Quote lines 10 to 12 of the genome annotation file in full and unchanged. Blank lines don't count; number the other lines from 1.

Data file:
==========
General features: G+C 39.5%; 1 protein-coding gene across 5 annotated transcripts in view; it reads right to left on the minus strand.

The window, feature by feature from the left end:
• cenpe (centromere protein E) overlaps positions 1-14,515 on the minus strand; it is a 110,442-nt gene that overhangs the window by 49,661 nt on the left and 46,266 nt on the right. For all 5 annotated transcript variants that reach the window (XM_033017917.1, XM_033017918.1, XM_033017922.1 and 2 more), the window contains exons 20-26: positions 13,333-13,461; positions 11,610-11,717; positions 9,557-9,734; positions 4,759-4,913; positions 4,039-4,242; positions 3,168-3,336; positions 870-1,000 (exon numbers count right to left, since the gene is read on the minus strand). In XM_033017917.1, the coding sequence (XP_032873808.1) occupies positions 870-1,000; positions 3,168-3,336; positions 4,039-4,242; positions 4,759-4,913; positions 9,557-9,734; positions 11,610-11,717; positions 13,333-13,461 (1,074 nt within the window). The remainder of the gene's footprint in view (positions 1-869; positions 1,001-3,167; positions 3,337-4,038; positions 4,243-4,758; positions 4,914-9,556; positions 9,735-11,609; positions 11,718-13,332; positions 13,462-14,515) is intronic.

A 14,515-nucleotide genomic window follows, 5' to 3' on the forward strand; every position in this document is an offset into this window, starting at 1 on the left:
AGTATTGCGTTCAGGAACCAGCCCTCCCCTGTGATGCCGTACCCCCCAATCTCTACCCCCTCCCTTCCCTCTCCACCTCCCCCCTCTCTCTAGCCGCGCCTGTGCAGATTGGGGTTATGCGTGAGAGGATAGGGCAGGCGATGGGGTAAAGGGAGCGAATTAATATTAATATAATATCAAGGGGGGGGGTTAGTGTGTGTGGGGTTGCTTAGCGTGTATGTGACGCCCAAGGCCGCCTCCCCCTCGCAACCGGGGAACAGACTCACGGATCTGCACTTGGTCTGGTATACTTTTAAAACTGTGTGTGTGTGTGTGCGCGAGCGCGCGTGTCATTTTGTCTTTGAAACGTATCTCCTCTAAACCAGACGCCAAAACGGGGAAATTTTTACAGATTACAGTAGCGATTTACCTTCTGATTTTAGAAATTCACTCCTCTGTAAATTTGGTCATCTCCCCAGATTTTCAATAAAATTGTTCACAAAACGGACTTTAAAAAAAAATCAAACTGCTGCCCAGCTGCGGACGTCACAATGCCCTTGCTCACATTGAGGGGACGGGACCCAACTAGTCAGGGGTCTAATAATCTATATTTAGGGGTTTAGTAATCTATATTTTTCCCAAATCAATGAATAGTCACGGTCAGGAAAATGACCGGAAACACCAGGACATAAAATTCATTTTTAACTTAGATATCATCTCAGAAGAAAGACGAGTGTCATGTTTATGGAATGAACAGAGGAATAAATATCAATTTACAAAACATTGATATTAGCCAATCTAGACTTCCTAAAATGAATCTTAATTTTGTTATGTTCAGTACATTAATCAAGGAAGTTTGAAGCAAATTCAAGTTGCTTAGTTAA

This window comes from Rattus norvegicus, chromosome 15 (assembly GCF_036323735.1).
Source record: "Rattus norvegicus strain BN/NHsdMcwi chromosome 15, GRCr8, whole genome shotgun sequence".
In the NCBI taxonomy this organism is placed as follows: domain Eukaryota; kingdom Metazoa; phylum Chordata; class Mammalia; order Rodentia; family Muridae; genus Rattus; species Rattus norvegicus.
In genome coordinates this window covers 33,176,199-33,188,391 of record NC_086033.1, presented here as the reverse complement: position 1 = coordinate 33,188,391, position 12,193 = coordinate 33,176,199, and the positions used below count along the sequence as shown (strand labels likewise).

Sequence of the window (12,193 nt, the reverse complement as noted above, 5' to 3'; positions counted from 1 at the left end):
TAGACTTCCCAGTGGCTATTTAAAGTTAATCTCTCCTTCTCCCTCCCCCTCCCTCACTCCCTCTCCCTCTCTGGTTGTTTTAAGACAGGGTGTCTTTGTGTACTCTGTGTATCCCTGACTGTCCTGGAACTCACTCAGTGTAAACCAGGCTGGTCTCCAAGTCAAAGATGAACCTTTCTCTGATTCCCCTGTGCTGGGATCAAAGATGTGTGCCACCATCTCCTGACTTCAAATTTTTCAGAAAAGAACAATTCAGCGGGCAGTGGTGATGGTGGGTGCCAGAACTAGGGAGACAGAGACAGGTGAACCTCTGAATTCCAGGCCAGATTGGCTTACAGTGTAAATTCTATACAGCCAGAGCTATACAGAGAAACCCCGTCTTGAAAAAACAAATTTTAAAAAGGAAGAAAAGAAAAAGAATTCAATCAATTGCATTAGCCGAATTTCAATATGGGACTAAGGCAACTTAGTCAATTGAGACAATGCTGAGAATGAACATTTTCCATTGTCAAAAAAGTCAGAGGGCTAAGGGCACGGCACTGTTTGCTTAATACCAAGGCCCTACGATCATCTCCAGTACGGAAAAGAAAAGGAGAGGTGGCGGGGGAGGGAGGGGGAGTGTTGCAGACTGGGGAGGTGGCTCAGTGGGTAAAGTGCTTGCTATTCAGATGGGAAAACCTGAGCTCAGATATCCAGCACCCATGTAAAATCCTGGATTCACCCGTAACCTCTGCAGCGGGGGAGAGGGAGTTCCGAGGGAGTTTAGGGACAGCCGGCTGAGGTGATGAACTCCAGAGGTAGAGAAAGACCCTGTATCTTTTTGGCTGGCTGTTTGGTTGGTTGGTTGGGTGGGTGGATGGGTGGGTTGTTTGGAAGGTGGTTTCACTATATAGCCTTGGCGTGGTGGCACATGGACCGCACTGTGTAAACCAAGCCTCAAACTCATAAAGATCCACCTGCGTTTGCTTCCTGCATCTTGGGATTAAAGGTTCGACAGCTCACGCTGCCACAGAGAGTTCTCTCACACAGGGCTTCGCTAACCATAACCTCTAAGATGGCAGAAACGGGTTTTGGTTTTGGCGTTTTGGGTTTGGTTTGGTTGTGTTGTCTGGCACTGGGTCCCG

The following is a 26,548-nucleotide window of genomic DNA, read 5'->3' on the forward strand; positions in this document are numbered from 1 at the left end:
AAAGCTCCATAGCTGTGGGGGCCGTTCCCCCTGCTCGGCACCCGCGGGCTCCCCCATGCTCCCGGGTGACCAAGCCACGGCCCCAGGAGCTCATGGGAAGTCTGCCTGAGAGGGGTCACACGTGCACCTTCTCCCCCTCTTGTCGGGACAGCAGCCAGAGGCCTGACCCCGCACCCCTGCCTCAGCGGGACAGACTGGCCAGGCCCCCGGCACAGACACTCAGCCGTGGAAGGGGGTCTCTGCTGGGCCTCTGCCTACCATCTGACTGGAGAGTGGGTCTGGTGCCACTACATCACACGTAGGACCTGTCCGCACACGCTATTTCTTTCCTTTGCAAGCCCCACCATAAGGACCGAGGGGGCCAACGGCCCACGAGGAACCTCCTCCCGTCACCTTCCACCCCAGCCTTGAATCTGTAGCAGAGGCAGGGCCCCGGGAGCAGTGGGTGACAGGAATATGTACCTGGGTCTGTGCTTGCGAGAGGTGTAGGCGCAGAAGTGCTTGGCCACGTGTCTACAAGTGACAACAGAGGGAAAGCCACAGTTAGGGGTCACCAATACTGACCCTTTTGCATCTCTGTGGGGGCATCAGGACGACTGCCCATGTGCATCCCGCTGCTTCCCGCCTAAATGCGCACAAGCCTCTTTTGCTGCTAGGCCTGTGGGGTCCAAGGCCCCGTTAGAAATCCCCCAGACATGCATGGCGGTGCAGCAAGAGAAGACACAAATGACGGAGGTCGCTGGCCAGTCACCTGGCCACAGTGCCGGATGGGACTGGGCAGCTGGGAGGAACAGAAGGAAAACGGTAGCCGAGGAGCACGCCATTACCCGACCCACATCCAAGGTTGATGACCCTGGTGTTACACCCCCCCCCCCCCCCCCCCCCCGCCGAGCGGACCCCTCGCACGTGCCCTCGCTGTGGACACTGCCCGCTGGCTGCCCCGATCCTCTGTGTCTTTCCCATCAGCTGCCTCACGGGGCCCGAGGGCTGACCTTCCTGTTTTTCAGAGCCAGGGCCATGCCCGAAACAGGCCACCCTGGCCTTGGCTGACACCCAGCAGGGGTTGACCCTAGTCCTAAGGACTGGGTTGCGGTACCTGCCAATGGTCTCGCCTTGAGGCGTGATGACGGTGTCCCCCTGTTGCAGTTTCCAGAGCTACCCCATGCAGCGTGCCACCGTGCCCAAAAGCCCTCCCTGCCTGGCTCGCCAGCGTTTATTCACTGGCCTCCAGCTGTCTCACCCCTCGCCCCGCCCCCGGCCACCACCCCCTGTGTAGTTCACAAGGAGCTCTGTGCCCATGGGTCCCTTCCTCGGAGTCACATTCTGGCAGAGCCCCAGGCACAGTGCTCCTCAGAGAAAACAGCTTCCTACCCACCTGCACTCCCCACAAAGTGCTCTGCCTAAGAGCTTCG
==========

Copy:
Sequence of the window (12,193 nt, the reverse complement as noted above, 5' to 3'; positions counted from 1 at the left end):
TAGACTTCCCAGTGGCTATTTAAAGTTAATCTCTCCTTCTCCCTCCCCCTCCCTCACTCCCTCTCCCTCTCTGGTTGTTTTAAGACAGGGTGTCTTTGTGTACTCTGTGTATCCCTGACTGTCCTGGAACTCACTCAGTGTAAACCAGGCTGGTCTCCAAGTCAAAGATGAACCTTTCTCTGATTCCCCTGTGCTGGGATCAAAGATGTGTGCCACCATCTCCTGACTTCAAATTTTTCAGAAAAGAACAATTCAGCGGGCAGTGGTGATGGTGGGTGCCAGAACTAGGGAGACAGAGACAGGTGAACCTCTGAATTCCAGGCCAGATTGGCTTACAGTGTAAATTCTATACAGCCAGAGCTATACAGAGAAACCCCGTCTTGAAAAAACAAATTTTAAAAAGGAAGAAAAGAAAAAGAATTCAATCAATTGCATTAGCCGAATTTCAATATGGGACTAAGGCAACTTAGTCAATTGAGACAATGCTGAGAATGAACATTTTCCATTGTCAAAAAAGTCAGAGGGCTAAGGGCACGGCACTGTTTGCTTAATACCAAGGCCCTACGATCATCTCCAGTACGGAAAAGAAAAGGAGAGGTGGCGGGGGAGGGAGGGGGAGTGTTGCAGACTGGGGAGGTGGCTCAGTGGGTAAAGTGCTTGCTATTCAGATGGGAAAACCTGAGCTCAGATATCCAGCACCCATGTAAAATCCTGGATTCACCCGTAACCTCTGCAGCGGGGGAGAGGGAGTTCCGAGGGAGTTTAGGGACAGCCGGCTGAGGTGATGAACTCCAGAGGTAGAGAAAGACCCTGTATCTTTTTGGCTGGCTGTTTGGTTGGTTGGTTGGGTGGGTGGATGGGTGGGTTGTTTGGAAGGTGGTTTCACTATATAGCCTTGGCGTGGTGGCACATGGACCGCACTGTGTAAACCAAGCCTCAAACTCATAAAGATCCACCTGCGTTTGCTTCCTGCATCTTGGGATTAAAGGTTCGACAGCTCACGCTGCCACAGAGAGTTCTCTCACACAGGGCTTCGCTAACCATAACCTCTAAGATGGCAGAAACGGGTTTTGGTTTTGGCGTTTTGGGTTTGGTTTGGTTGTGTTGTCTGGCACTGGGTCCCG

The following is a 26,548-nucleotide window of genomic DNA, read 5'->3' on the forward strand; positions in this document are numbered from 1 at the left end: